Month: June 2018

ABAS-3 Validity-Evidence Based on Clinical Groups

It’s important that test scores are consistent and predictable. This stability determines the test’s reliability. Without reliable, measurable results, test scores can’t be evaluated to make diagnoses and develop long-term treatment plans.

By determining the reliability and internal consistency of an exam, we can eliminate the need for a standard error of measurement, because there will be less error (if there’s any error at all). The reliability of exams like the ABAS-3 help evaluate an individual accurately and remain consistent with treatment.

The measures of the ABAS-3 can not only distinguish between individuals with clinical disorders and those without, but it can also help evaluate the adaptive skills of someone with autism spectrum disorder (ASD), intellectual disability (ID), and attention-deficit/hyperactivity disorder (ADHD).

Many schools and clinics use the ABAS-3 to assess behavior and develop treatment plans for individuals who struggle with these disorders. The ABAS-3 provides a valid assessment of adaptive behavior for these groups and many others.

Children with Autism Spectrum Disorder

Autism spectrum disorder is characterized by both verbal and nonverbal deficits in communication, social interaction, and restricted or repetitive behavior. The ABAS-3 evaluates adaptive skills like communication, social competence, play, leisure, and self-care in individuals with ASD.

Among the two samples of children with ASD, the first includes 51 pre-school children, rated by their primary caregiver and their teacher. The second is a group of 37 school-aged children, measured by their parent and a teacher.

Given that the results for both groups matched clinical samples and control groups means that the ABAS-3 is highly accurate, reliable, and consistent.

Children with Intellectual Disability

Intellectual disability is defined by impairment in both intelligence and adaptive behavior, and someindividuals with ID don’t have the mental ability to adapt to certain environments. A standardized assessment like the ABAS-3 is key in diagnosing individuals with ID.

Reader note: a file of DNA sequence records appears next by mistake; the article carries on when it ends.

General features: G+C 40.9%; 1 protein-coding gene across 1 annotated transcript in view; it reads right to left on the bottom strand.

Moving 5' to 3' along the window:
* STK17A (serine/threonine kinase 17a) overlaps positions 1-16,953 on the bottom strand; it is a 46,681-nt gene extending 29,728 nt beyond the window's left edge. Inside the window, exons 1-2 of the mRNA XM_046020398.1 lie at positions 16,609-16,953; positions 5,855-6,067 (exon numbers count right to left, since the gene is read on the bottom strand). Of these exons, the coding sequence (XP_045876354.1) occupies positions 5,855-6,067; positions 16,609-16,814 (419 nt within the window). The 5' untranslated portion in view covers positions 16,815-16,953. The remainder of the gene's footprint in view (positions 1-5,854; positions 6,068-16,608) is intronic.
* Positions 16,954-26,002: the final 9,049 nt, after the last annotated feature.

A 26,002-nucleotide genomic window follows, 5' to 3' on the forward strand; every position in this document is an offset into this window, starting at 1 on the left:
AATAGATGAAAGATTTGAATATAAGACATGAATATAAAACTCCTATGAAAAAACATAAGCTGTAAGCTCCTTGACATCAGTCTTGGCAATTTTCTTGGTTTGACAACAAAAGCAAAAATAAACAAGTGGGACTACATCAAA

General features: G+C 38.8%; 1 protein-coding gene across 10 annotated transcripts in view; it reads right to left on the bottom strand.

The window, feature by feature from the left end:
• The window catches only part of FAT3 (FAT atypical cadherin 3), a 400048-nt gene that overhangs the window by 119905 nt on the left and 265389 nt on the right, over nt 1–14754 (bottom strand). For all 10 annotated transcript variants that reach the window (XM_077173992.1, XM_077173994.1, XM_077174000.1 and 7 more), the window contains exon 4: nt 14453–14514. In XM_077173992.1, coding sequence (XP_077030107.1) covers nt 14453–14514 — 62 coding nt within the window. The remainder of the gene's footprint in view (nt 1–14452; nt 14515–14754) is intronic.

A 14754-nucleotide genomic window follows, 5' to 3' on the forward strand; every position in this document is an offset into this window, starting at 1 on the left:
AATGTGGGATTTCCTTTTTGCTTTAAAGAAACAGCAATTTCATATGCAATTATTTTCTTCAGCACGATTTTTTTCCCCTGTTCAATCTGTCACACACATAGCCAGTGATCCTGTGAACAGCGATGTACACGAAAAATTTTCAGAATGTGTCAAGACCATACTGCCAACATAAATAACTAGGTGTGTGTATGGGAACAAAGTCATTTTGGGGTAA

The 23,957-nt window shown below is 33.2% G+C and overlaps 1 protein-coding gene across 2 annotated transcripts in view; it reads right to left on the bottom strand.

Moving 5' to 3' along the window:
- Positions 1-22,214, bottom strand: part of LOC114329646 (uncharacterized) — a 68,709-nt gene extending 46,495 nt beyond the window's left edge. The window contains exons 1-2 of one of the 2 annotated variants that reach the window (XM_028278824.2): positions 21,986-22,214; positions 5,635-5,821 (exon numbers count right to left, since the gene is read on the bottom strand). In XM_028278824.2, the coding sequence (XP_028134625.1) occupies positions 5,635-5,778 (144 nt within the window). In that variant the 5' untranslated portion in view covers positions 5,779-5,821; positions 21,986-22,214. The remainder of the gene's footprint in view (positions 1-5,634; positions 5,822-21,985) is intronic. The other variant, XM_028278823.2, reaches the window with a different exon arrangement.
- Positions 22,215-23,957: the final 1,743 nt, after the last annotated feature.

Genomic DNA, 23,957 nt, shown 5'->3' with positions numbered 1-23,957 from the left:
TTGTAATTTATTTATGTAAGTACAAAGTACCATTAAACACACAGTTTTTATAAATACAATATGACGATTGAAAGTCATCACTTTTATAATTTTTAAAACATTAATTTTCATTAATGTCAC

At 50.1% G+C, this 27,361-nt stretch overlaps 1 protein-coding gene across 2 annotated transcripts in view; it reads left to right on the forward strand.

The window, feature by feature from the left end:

The original edition of the ABAS helped identify and describe adaptive strengths and challenges of ID, and the ABAS-II also included individuals with Down syndrome, but the ABAS-3 builds on these foundations to establish the validity of several new samples.

Children with Attention-Deficit/Hyperactivity Disorder

Symptoms of attention-deficit/hyperactivity disorder interfere with daily functioning, so while adaptive skills deficits aren’t part of the diagnostic criteria for this disorder, it’s important to recognize the ABAS-3’s ability to evaluate individuals in their environment and establish routines for improvement.

To treat ADHD effectively, intervention can improve adaptive skills and reduce the behavioral symptoms of inattentiveness, impulsiveness, and excessive activity. The ABAS-3 identifies areas in which the adaptive skill of self-direction is lacking in individuals with ADHD.

Many individuals can’t regulate impulsivity or maintain attention, but the severity of these symptoms can be identified accurately by the ABAS-3.

Adult Clinical Sample

While these types of disorders are usually identified in children, the ABAS-3 can also help evaluate adults with disorders like ID, ASD, and ADHD. The adult samples are both self-reported and informant-reported.

The validity of the ABAS-3 is verified in the fact that the findings in the adult clinical sample are consistent with those of the child and adolescent clinical samples across all diagnostic groups. We can verify from these results that the ABAS-3 can be used to identify the adaptive skill deficits in individuals of any age suffering from ASD, ID, and ADHD.

Visit WPS to learn more about the ABAS-3 (Find more information on the Adaptive Behavior Assessment System, Third Edition) and other products.